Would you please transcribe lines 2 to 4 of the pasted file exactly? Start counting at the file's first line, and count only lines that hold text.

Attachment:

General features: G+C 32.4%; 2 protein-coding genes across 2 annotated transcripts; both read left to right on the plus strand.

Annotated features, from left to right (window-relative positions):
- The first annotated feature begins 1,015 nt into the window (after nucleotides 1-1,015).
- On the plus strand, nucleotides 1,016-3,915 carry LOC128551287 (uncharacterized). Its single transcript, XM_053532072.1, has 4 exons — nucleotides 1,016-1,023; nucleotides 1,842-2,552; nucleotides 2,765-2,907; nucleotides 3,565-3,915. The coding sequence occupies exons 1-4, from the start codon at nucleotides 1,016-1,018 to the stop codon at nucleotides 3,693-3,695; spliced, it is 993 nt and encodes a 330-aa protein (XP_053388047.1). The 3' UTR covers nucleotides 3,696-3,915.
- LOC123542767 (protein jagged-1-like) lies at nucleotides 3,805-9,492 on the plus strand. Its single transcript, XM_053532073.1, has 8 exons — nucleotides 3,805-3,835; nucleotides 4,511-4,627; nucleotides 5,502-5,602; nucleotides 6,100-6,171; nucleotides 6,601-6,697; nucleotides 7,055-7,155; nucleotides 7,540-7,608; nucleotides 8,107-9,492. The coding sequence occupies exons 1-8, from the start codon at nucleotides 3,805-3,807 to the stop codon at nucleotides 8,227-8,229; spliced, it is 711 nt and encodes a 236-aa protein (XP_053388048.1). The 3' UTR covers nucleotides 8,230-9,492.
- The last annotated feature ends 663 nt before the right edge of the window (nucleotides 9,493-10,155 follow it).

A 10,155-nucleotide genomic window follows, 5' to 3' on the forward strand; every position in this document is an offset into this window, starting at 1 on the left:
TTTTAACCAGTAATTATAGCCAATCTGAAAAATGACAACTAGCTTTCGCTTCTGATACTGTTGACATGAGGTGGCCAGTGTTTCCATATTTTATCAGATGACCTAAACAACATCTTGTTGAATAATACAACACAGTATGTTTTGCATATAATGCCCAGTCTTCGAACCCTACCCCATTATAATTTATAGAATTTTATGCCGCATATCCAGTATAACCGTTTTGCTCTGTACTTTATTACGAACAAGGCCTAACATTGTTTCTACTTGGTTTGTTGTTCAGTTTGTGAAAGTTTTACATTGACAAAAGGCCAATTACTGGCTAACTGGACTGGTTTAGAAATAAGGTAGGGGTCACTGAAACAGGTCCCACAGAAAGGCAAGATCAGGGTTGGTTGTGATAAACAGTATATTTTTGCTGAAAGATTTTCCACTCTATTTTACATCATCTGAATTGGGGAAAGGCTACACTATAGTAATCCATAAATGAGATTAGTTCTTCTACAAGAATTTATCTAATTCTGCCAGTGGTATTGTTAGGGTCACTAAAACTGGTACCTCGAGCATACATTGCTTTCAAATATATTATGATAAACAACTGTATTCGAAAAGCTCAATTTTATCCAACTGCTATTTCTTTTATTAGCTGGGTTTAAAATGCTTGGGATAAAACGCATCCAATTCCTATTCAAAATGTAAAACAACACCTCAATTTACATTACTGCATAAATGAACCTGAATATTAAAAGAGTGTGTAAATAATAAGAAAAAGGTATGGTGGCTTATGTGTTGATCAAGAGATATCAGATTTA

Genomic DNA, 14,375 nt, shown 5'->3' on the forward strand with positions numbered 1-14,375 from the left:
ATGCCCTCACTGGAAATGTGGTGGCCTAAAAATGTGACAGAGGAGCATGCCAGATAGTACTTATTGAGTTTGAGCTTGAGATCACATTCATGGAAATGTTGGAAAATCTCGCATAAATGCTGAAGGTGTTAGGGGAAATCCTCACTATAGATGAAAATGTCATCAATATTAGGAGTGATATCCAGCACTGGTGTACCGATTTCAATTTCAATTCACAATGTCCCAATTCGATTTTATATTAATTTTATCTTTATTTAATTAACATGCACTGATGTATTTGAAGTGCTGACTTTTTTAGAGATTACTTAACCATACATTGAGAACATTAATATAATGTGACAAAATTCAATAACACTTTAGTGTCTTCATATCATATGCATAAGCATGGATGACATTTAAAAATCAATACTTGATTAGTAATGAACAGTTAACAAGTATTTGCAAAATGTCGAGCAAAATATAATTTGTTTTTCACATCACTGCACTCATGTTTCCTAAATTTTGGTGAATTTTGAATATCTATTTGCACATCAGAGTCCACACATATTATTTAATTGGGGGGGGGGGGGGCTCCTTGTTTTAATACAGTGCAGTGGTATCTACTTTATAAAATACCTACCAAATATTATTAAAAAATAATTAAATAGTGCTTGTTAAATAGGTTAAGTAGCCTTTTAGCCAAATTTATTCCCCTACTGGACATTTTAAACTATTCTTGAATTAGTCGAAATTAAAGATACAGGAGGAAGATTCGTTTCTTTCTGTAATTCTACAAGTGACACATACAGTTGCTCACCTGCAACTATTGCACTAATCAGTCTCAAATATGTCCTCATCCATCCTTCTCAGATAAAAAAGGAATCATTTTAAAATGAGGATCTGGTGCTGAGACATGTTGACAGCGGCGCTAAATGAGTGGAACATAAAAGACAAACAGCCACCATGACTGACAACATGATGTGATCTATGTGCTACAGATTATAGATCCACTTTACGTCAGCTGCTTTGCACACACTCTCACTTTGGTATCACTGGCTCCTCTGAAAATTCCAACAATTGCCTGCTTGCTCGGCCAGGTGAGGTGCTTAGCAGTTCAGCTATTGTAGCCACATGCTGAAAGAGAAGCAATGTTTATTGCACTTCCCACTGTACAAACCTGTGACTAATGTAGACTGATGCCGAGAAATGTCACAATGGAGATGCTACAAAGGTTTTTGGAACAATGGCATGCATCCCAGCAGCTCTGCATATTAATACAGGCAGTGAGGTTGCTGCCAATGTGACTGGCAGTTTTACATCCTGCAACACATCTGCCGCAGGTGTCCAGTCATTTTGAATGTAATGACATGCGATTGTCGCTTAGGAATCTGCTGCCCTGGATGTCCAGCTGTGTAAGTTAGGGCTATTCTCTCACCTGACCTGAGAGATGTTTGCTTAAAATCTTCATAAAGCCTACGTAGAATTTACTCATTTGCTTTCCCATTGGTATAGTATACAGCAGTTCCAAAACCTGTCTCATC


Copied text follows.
Annotated features, from left to right (window-relative positions):
- The first annotated feature begins 1,015 nt into the window (after nucleotides 1-1,015).
- On the plus strand, nucleotides 1,016-3,915 carry LOC128551287 (uncharacterized). Its single transcript, XM_053532072.1, has 4 exons — nucleotides 1,016-1,023; nucleotides 1,842-2,552; nucleotides 2,765-2,907; nucleotides 3,565-3,915. The coding sequence occupies exons 1-4, from the start codon at nucleotides 1,016-1,018 to the stop codon at nucleotides 3,693-3,695; spliced, it is 993 nt and encodes a 330-aa protein (XP_053388047.1). The 3' UTR covers nucleotides 3,696-3,915.